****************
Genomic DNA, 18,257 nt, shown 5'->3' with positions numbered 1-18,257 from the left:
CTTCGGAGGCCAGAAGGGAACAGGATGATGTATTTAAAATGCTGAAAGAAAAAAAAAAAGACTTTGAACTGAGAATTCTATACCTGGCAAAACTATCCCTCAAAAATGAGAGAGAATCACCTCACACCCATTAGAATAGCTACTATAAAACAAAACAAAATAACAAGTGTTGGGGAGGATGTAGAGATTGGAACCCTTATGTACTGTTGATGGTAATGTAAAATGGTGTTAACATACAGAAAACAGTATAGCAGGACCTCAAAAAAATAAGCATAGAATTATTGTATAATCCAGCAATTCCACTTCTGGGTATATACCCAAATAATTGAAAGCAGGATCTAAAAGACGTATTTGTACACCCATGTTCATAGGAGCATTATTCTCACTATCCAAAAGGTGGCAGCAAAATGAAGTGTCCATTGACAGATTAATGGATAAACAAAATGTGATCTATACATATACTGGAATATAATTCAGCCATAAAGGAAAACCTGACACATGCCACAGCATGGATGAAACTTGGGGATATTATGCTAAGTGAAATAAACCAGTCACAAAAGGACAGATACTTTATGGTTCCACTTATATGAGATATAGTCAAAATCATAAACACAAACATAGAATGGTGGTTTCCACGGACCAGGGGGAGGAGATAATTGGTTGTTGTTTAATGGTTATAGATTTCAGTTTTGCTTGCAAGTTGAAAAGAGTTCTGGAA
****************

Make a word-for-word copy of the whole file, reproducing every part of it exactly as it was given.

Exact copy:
Genomic DNA, 18,257 nt, shown 5'->3' with positions numbered 1-18,257 from the left:
CTTCGGAGGCCAGAAGGGAACAGGATGATGTATTTAAAATGCTGAAAGAAAAAAAAAAAGACTTTGAACTGAGAATTCTATACCTGGCAAAACTATCCCTCAAAAATGAGAGAGAATCACCTCACACCCATTAGAATAGCTACTATAAAACAAAACAAAATAACAAGTGTTGGGGAGGATGTAGAGATTGGAACCCTTATGTACTGTTGATGGTAATGTAAAATGGTGTTAACATACAGAAAACAGTATAGCAGGACCTCAAAAAAATAAGCATAGAATTATTGTATAATCCAGCAATTCCACTTCTGGGTATATACCCAAATAATTGAAAGCAGGATCTAAAAGACGTATTTGTACACCCATGTTCATAGGAGCATTATTCTCACTATCCAAAAGGTGGCAGCAAAATGAAGTGTCCATTGACAGATTAATGGATAAACAAAATGTGATCTATACATATACTGGAATATAATTCAGCCATAAAGGAAAACCTGACACATGCCACAGCATGGATGAAACTTGGGGATATTATGCTAAGTGAAATAAACCAGTCACAAAAGGACAGATACTTTATGGTTCCACTTATATGAGATATAGTCAAAATCATAAACACAAACATAGAATGGTGGTTTCCACGGACCAGGGGGAGGAGATAATTGGTTGTTGTTTAATGGTTATAGATTTCAGTTTTGCTTGCAAGTTGAAAAGAGTTCTGGAA